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Saving for Children Guide

 

Why start now?


The costs of going to university and buying a house have risen so sharply in recent years that it is little wonder that many parents and grandparents are keen to help their children financially.

Parents now have to dig deep if they wish to help their children – for example, contributing thousands of pounds towards the cost of a child’s first home. In August 2008, the average UK property cost over £174,000, for which a 10 per cent deposit would be more than £17,400 – a sum few graduates loaded down with the inevitable student debts will have to hand. (Source: House Price Index, August 2008.)

A three-year university course including fees and living expenses now costs, on average, over £25,000. (Source: NUS online, estimated average student expenditure for the academic year 2008/2009)

If you want to help soften the blow of such costs for your children or grandchildren, it could be wise to start long-term savings and investments many years before they will need the help.

This document has been issued and approved by Baillie Gifford Savings Management Limited (BGSM). BGSM is wholly owned by Baillie Gifford & Co, who is the manager and secretary of eight investment trusts. Investment trusts are listed UK public limited companies and are not authorised or regulated by the Financial Conduct Authority. BGSM and Baillie Gifford & Co are authorised and regulated by the Financial Conduct Authority and both are based at Calton Square, 1 Greenside Row, Edinburgh EH1 3AN. All data is at 31 August 2008 unless otherwise indicated.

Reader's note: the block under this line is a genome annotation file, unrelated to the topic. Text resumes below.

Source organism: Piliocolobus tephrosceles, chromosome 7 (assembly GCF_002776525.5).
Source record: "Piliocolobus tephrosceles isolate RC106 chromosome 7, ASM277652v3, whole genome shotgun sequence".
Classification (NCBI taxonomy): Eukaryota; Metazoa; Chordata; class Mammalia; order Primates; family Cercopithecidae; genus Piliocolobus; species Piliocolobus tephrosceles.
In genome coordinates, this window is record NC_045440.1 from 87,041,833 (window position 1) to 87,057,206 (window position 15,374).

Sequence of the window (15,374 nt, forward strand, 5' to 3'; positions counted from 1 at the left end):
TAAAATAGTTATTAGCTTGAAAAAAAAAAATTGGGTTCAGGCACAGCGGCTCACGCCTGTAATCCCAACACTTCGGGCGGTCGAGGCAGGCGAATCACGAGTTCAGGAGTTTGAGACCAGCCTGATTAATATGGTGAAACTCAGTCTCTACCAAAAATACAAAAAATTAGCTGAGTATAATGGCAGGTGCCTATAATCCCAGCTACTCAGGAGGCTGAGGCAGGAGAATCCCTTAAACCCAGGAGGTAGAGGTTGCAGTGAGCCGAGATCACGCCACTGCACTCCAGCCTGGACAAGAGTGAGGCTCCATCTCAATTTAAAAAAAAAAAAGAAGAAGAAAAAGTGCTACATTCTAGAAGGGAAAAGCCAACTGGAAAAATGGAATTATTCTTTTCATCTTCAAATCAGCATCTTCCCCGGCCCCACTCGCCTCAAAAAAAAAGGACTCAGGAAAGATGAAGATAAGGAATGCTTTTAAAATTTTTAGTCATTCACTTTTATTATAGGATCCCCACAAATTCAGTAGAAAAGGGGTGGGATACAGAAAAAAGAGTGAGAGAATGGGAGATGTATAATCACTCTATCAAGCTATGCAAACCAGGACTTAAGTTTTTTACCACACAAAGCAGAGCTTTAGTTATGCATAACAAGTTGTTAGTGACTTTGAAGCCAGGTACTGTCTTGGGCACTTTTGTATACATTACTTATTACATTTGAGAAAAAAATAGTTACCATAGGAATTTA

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Data provided by FE fundinfo. Care has been taken to ensure that the information is correct, but FE fundinfo neither warrants, represents nor guarantees the contents of information, nor does it accept any responsibility for errors, inaccuracies, omissions or any inconsistencies herein. Past performance does not predict future performance, it should not be the main or sole reason for making an investment decision. The value of investments and any income from them can fall as well as rise.

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